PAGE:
Besides the reduction in the 2G MESP, a 250% efficient enzyme cocktail could considerably reduce the gap between 1G MESP and 2G MESP due to electricity revenue and could also enhance the profitability of 2G ethanol, depending on the electricity selling price. Considering the {C5 EtOH, 20% WIS, 96 h, 250% EHE} cases (summarized in Table 3) at the current electricity selling price (87 US$/MWh), 2G ethanol would be competitive with 1G ethanol if 0.23 US$/L and 0.26 US$/L were provided as subsidies for bagasse {B} and bagasse with addition of leaves {B + L}, respectively. If 100% EHE enzymes were used, the subsidies required would increase by 0.10 US$/L. The use of 250% EHE enzymes was also beneficial for 2G ethanol in relation to the electricity selling price. In the sensitivity analysis shown in Figure 4 the point of equal MESP was moved from 12 US$/MWh found in Figure 3a towards higher (and more realistic) electricity selling prices, indicating that 2G ethanol could compete with 1G ethanol without subsidies at 49 US$/MWh for bagasse only and at 54 US$/MWh for bagasse supplemented with leaves. Nonetheless, the MESP at the point of equal MESP was also decreased from 46 US$/L in the {100% EHE} case in Figure 3 to about 40 US$/L in the {250% EHE} case in Figure 4, thus broadening the revenue margins. As discussed above, the addition of leaves led to greater electricity export in the 1G ethanol distillery, increasing the relative cost of 2G ethanol. It should be pointed out that below the point of equal MESP (lower electricity selling price) 2G ethanol is cheaper than 1G ethanol. The addition of leaves reduced the 2G MESP and was also beneficial for combined 1G + 2G ethanol production (see Table 3).

Figure 4
figure 4

MESP for the {C5 EtOH, 20% WIS, 96 h, 250% EHE} case. MESPs of 1G, 2G and 1G + 2G are plotted for (a) the case without leaves and (b) with leaves addition. For case definitions see Table 1. 1G, first generation; 2G, second generation; B, bagasse; B + L, bagasse with addition of leaves; C5 EtOH, pentose fermentation to ethanol; EHE, enzymatic hydrolysis efficiency; MESP, minimum ethanol selling price; WIS, water-insoluble solids.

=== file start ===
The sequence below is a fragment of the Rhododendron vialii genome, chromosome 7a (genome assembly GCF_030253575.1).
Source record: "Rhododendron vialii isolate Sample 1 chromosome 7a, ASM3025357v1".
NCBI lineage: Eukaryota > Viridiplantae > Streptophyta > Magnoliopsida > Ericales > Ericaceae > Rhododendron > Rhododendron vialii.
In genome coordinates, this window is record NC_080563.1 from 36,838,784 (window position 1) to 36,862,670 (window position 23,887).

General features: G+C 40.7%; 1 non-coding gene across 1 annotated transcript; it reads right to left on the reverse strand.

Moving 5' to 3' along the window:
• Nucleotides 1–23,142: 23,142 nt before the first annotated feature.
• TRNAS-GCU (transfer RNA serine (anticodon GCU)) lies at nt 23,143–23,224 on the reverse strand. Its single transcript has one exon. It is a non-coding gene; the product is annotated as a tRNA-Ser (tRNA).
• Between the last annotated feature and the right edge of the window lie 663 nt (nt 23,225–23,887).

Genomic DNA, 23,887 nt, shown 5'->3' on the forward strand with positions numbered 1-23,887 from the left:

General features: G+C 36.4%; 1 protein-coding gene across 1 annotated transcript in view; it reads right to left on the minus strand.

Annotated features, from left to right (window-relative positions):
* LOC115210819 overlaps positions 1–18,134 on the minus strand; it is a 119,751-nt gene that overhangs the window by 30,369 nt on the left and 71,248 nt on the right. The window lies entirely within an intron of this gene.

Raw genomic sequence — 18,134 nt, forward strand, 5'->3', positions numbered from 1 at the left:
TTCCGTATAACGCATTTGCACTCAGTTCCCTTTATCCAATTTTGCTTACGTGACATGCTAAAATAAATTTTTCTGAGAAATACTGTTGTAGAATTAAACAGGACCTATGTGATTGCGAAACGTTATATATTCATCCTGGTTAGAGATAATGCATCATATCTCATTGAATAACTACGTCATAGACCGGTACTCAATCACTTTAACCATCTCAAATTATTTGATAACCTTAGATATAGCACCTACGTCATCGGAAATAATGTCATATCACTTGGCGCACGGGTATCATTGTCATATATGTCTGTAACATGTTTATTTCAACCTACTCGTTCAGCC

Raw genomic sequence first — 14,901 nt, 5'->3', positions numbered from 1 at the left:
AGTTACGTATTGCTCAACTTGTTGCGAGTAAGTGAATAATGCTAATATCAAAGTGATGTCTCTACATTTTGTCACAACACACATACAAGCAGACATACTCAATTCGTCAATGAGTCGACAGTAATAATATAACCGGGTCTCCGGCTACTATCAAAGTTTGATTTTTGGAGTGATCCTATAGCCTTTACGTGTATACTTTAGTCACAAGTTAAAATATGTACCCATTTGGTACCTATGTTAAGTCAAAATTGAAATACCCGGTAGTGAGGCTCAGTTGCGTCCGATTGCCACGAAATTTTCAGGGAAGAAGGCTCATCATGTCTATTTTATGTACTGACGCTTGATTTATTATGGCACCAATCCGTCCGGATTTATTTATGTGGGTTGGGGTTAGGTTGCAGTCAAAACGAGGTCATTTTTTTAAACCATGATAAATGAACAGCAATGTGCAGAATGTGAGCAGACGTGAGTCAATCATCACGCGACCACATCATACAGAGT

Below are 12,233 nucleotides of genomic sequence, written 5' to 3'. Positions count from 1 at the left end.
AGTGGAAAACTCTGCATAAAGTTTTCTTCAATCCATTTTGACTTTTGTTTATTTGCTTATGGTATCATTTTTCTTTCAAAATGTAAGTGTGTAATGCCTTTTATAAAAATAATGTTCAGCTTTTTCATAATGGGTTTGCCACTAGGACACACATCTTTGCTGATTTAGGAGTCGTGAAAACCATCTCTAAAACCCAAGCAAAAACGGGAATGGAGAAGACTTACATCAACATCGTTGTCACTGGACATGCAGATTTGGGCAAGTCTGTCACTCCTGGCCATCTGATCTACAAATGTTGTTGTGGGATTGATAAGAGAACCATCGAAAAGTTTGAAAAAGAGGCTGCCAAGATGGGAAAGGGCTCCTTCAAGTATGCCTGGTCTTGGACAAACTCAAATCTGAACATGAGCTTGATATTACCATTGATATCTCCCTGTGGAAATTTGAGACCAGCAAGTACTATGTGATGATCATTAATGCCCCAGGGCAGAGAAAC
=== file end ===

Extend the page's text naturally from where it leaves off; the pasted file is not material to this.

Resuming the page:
Table 3 Production and economic summary for 1G scenarios and {20% WIS, 96 h, 250% EHE} cases

A similar pattern of results to those presented above for 100% EHE as a function of WIS, pentose utilization and EH residence time were obtained for 250% EHE, apart from a shift in the values of the MESP.

A particular case with 250% EHE may be relevant for the hydrolysis strategy. Considering the effect of WIS on EH residence time for the cases when bagasse was the only feedstock and the pentoses were co-fermented to ethanol {C5 EtOH, B, 250% EHE} (Figure 5), the highest reduction in 2G MESP was achieved by running EH for 96 hours at 20% WIS (0.45 US$/L), which can be compared with low WIS, that is 10% WIS (0.52 US$/L). Moreover, results also suggested that the shorter residence time and lower WIS {10% WIS, 48 h} may correspond to an equivalent 2G MESP when having high WIS and longer EH residence time.

Figure 5
figure 5

Effect of WIS and EH residence time on 2G MESP for the {C5 EtOH, B, 250% EHE} case. Three WIS levels (10%, 20%, 30%) and two residence times (48 hours, 96 hours) are the variables used for the comparison of 2G MESPs when ethanol is produced also from bagasse pentoses at high enzyme efficiency. For case definitions see Table 1. 2G, second generation; B, bagasse; C5 EtOH, pentose fermentation to ethanol; EH, enzymatic hydrolysis; EHE, enzymatic hydrolysis efficiency; MESP, minimum ethanol selling price; WIS, water-insoluble solids.

1G + 2G MESP

The volume of 1G + 2G ethanol is calculated as the sum of the fixed 1G ethanol volume and the 2G ethanol volume, of which the latter varies depending on whether leaves were added and/or pentoses were fermented to ethanol. As a result, the MESP for 1G + 2G is the average of the 1G MESP and the 2G MESP weighted by the ethanol output. For this reason, the variation in 1G + 2G MESP appears to be lower than the variation in 2G MESP (Table 2). The MESP for integrated 1G + 2G ethanol production ranged from 0.41 to 0.62 US$/L, and using the 250% EHE enzymes gave a decrease of about 0.06 US$/L (11%) (Table 4). The range of values for 2G MESP was 0.50 to 1.14 US$/L, although it was slightly reduced when 250% EHE enzymes were used (0.39 to 0.95 US$/L). The effect of using the pentoses to produce ethanol was to decrease the average value of the 1G + 2G MESP by about 0.11 US$/L.

Table 4 1G + 2G cost items and 1G + 2G MESP for all cases in US$/L

The effect of EH residence time on the 1G + 2G MESP was found to be at most 0.05 US$/L higher for a residence time of 96 hours compared with 48 hours. In the {C5 biogas} cases, the WIS loading also affected the 1G + 2G MESP. A saving of 0.04 US$/L was made by increasing the WIS to 20%, and a saving of 0.07 US$/L was observed at 30% WIS. In the {C5 EtOH} cases the savings at higher WIS concentrations were reduced by about 33%.